Under rights pressure, North Korea sends envoy to Russia
North Korean leader Kim Jong-Un plans to send a special envoy to Russia, state media said on Friday, at a time when Pyongyang is seeking allies to fend off a UN resolution on its human rights record.
Seoul: North Korean leader Kim Jong-Un plans to send a special envoy to Russia, state media said on Friday, at a time when Pyongyang is seeking allies to fend off a UN resolution on its human rights record.
Choe Ryong-Hae, one of Kim`s top aides, will travel to Russia "soon as a special envoy," the Korean Central News Agency (KCNA) said.
It gave no details regarding the purpose of the trip or who Choe might be meeting in Moscow.
A UN General Assembly is expected to vote next week on a resolution -- drafted by the EU and Japan -- that blasts the North`s rights record and suggests its leaders be referred to the International Criminal Court (ICC) for possible crimes against humanity charges.
The resolution followed a comprehensive UN inquiry, based on testimony of North Korean exiles, that detailed a vast network of prison camps and documented cases of torture, rape, murder and enslavement.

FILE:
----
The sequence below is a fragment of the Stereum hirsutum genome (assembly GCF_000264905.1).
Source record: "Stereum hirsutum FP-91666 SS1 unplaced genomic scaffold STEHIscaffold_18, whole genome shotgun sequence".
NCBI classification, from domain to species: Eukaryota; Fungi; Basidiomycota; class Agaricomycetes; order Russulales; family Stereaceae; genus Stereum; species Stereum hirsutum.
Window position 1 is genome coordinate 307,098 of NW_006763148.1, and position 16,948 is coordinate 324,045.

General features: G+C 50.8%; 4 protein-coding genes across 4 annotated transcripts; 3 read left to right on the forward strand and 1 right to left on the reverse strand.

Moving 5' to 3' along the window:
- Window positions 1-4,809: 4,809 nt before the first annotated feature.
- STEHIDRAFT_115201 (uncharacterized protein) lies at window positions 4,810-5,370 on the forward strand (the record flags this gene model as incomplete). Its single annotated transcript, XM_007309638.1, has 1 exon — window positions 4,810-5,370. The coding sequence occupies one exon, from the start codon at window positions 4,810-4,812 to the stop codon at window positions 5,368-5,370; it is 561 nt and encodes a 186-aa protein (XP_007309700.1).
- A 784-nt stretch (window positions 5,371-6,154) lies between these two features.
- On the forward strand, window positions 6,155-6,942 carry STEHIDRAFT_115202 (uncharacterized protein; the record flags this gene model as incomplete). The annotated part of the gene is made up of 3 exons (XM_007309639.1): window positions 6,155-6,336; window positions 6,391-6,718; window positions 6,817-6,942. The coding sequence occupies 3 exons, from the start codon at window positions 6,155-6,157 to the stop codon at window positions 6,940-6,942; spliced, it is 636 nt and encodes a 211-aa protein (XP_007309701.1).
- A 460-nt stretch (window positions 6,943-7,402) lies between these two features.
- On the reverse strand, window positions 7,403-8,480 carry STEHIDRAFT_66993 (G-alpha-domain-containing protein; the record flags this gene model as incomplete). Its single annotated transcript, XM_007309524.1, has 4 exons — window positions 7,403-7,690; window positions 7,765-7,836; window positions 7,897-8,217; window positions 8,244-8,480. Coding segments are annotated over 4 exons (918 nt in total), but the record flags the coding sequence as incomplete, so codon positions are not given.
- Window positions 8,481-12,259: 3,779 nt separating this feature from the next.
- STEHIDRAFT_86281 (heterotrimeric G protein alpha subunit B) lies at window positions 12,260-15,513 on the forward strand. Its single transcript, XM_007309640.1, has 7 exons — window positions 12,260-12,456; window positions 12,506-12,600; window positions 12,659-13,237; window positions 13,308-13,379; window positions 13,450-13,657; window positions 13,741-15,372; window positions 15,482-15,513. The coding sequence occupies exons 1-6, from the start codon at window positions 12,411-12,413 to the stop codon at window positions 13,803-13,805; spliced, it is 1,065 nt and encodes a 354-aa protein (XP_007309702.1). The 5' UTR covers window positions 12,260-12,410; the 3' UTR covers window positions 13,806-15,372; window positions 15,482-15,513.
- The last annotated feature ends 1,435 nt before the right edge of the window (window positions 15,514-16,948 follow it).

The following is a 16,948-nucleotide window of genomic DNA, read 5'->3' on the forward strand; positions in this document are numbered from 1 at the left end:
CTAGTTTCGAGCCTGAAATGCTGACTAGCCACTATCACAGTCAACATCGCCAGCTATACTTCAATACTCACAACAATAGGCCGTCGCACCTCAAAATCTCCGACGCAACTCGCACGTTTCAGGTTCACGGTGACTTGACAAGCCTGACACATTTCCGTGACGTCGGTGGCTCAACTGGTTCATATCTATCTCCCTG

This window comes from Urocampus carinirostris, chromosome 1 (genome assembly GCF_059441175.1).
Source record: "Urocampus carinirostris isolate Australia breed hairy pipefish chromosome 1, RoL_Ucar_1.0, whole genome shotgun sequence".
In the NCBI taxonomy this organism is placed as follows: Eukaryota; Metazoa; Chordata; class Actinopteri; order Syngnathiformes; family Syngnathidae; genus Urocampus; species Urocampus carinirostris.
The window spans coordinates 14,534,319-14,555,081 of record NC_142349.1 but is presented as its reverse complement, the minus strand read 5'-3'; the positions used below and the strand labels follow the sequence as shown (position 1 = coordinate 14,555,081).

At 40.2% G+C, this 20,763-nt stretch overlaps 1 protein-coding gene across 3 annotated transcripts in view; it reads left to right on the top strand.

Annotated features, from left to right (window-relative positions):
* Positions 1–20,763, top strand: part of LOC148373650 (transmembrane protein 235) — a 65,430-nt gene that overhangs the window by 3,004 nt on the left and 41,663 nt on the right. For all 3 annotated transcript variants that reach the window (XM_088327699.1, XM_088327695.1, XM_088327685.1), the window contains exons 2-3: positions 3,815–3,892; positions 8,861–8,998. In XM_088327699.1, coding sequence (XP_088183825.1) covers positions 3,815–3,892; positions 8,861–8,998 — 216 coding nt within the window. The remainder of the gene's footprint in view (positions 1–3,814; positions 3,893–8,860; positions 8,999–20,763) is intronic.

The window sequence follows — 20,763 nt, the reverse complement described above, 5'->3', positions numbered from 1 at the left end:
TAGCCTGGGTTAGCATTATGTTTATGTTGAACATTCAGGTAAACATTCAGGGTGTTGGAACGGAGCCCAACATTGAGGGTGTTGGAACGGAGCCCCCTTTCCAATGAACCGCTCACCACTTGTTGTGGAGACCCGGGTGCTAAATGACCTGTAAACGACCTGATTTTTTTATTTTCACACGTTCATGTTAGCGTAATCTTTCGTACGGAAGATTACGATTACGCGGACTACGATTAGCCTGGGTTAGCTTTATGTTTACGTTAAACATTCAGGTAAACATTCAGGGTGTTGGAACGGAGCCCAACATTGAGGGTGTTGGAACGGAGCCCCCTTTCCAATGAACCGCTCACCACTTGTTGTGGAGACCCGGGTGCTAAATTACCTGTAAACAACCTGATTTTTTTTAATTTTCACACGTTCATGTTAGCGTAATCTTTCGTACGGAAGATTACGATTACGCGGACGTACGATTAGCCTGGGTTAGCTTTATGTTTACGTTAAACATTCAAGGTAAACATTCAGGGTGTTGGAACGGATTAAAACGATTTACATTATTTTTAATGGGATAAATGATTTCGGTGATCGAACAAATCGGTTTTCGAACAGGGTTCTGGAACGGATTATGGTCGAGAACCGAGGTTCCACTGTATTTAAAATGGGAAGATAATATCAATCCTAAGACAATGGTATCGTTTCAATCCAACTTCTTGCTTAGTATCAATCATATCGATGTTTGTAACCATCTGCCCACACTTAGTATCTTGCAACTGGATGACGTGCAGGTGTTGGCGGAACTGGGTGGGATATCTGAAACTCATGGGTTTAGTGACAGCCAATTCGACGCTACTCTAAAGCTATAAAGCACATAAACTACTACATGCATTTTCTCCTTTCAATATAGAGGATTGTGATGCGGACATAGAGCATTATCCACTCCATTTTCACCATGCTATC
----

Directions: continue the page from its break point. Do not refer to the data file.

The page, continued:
North Korea has launched a diplomatic campaign to have key provisions of the resolution scrapped, and even offered to allow a visit by UN investigators if the recommendation for referral to the ICC was dropped.
The resolution refers to the findings of the UN inquiry, noting that there are "reasonable grounds to believe that crimes against humanity have been committed... pursuant to policies established at the highest level of the state for decades."
It asks the UN Security Council to "take appropriate action to ensure accountability," including a possible referral to the Hague-based ICC.
But the resolution is likely to be blocked by China, the North`s main ally and diplomatic protector -- and possibly Russia which also wields a UN veto.